The Ordained Ministry’s Facilitating Role (1)

TRUE CHRISTIAN ministry comes from Christ Jesus, the Head and Owner of the Church. Christ Himself came into the world and ministered as the Good Shepherd, Great Apostle, Teacher, Evangelist and Prophet. He went about doing good, preaching the Good News of the Kingdom of God and healing people who were oppressed by the devil (Acts 10:38).

However, the Lord Jesus Christ knew that He would not live physically on earth forever to continue ministering to God the Father and humanity. He thus appointed 12 men, whom He organised, taught, nurtured, guided, comforted and directed; He helped them to grow up spiritually, mentally emotionally and educationally.

In fact, Christ played a more facilitating role in the growth of His disciples for them to be fit for ministry. He did that for the purpose of making sure that those disciples He called Apostles could qualify to minister in His stead and by that do greater works than He did.

The apostle Paul confirms this observation in his epistle to the church in Ephesus when he wrote: “And he (Jesus, the Christ) gave the apostles, the prophets, the evangelists, the shepherds and teachers, to equip the saints for the work of ministry, for building up the body of Christ” (Ephesians 4:11-12, ESV, emphasis mine).

Christ willingly gave the ministry gifts to men He personally appointed to serve or build His church. Now, these persons who are given ministerial roles as mentioned in the passage of Scripture above to equip, train or prepare the saints for the work of ministry are not bosses or chief executive officers; and they are not lords either.

They simply are servants. In other words, they are slaves of Christ. Paul wrote and introduced himself as: “…a slave of Jesus Christ, chosen by God to be an apostle…” (Romans 1: 1). Divinely chosen persons, who are also approved by the church like Paul, may theologically be referred to as ordained ministers.

In his book, “The Call To Serve: A Theological Reflection On Ministry”, Professor Emmanuel Asante asserts, “The ordained ministry involves persons who have been called by God and ordained in and by the church and thereby have been commissioned to a lifelong ministry to the church and to the world.”

He continues: “The ordained ministry has been instituted and enabled by the Holy Spirit to serve as the representative ministry which focuses on the manifold ministries of the whole church.” (Asante, 2002: 129).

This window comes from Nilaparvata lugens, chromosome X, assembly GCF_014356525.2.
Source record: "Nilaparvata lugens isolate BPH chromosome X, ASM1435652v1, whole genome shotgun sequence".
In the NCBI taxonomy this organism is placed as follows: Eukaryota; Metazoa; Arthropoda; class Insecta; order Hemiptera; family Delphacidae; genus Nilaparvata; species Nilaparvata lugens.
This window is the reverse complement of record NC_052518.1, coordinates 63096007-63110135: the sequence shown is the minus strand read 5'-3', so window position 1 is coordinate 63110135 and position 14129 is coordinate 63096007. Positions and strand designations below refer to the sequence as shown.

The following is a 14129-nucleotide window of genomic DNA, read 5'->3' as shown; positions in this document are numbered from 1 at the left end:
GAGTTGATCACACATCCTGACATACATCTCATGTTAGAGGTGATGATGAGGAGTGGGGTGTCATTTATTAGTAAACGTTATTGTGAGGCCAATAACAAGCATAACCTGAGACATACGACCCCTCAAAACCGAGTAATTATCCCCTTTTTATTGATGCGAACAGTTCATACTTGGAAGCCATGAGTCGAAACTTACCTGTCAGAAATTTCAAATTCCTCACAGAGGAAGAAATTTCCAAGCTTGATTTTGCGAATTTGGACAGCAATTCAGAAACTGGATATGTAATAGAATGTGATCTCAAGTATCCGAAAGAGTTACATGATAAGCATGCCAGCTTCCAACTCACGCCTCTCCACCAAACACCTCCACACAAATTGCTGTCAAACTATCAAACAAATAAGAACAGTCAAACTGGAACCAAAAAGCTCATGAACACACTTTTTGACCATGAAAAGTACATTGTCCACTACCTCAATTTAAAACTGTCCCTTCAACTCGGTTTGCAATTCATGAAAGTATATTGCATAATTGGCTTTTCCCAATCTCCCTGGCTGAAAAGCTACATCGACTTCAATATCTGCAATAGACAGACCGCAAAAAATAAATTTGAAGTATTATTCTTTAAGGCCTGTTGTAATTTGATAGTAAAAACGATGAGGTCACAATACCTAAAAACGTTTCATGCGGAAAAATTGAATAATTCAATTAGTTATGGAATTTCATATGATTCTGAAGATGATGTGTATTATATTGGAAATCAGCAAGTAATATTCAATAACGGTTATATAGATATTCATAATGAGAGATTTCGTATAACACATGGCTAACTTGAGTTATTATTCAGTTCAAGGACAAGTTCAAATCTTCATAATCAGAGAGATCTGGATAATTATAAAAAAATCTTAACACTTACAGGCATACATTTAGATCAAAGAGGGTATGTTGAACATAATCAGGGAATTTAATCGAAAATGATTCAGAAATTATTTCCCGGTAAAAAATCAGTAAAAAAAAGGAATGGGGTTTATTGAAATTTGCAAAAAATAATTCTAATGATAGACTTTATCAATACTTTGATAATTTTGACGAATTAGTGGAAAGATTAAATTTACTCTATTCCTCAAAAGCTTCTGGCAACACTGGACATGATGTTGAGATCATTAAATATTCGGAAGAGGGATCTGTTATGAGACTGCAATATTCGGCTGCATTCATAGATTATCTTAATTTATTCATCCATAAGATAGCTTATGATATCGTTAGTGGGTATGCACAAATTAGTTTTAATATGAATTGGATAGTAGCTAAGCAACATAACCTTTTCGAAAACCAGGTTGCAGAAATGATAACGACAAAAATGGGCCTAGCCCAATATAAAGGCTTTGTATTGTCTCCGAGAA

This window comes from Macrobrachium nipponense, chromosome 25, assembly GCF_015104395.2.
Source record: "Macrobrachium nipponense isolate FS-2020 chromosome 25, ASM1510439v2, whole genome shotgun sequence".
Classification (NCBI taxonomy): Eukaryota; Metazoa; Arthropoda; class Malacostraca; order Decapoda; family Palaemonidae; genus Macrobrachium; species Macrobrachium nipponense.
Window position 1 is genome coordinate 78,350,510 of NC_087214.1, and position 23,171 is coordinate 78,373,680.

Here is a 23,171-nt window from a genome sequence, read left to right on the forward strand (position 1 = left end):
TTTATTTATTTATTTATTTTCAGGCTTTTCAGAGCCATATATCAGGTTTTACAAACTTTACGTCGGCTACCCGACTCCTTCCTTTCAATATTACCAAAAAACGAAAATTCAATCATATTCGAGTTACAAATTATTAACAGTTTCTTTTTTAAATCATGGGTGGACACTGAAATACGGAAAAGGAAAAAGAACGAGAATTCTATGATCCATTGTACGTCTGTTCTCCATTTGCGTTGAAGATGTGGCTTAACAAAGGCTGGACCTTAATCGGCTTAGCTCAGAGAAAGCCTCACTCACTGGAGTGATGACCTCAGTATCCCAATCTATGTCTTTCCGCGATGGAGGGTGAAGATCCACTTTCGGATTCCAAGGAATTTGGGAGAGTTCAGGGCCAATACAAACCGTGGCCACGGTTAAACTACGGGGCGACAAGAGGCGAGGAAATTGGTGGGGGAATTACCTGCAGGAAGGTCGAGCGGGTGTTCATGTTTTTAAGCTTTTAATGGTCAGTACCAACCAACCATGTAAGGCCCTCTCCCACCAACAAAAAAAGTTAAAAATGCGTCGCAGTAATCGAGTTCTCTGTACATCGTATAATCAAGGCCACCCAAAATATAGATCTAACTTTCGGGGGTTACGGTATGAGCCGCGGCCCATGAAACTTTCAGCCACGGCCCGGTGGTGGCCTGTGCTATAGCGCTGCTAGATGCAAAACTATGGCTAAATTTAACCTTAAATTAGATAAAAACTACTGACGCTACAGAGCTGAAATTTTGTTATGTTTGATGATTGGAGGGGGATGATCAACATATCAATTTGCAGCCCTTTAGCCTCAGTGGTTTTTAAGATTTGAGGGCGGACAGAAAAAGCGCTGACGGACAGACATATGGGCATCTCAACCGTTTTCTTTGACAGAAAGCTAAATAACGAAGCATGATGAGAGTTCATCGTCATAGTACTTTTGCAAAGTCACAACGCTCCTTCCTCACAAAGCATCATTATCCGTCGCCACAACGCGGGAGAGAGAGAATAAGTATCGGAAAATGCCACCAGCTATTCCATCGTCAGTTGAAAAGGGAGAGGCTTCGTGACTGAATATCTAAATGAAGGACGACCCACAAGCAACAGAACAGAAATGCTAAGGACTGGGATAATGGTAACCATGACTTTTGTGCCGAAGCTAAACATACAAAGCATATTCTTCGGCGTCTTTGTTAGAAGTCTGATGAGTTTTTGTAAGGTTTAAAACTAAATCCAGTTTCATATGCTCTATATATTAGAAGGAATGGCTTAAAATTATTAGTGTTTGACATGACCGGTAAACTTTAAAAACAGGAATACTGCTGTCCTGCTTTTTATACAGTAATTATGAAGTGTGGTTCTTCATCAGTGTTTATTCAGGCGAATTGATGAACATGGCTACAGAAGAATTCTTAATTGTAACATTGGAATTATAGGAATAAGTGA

Now, it is required of stewards that they are found to be faithful; so authentic ministers of God are not appointed to do what they like. They do what their Master, Christ, likes and commands. Paul J. Bucknell points out in an article that “We are good stewards when we understand and cooperate with Christ’s purpose.”

And the Bible clearly states that the ministers of the ordained ministry are set in the church to “Shepherd the flock of God that is among you, exercising oversight, not under compulsion, but willingly, as God would have you; not for shameful gain, but eagerly; not domineering over those in your charge, but being examples to the flock…” (1 Peter 5: 2- 4).

Imbued with this knowledge and understanding, faithful servants of Christ, see it as a responsibility to equip Christian believers that are placed under their care in humility, knowing that they themselves minister by the grace of God.

To equip the saints essentially means to facilitate their spiritual growth to conform to the image of Christ. It is also to facilitate their mental, educational and emotional development so as to make them useful instruments to minister to God, fellow believers and the world.

Also, important in the ordained ministry’s facilitating function is helping members of the church to discover and develop the special spiritual gifts they have been endowed with by the Holy Spirit to fulfill their ministries to God and humanity.

In 1 Corinthians 12: 1ff, a list of diverse spiritual gifts are presented as available for believers in Christ for the common good. The gifts are listed as “the utterance of knowledge”, “faith”, “healing”, “working of miracles”, “prophecy”, “ability to distinguish between spirits”, “various kinds of tongues” and “the interpretation of tongues”.

All these, and several others which were not listed in 1 Corinthians 12: 1ff, in the words of Paul, are empowered by one and the same Spirit, “who apportions to each one individual as he wills” (1 Corinthians 12: 11).

It is clear from this disclosure that ministry, as Professor Asante puts it: “is hardly limited to the ministry of the specially ordained.” He further states that “Ministry involves the church as a whole. The ordained minister, although his task may be different from that of others, does not work in isolation, but in cooperation with other ministries given to the church.”



By James Quansah

The post The Ordained Ministry’s Facilitating Role (1) appeared first on DailyGuide Network.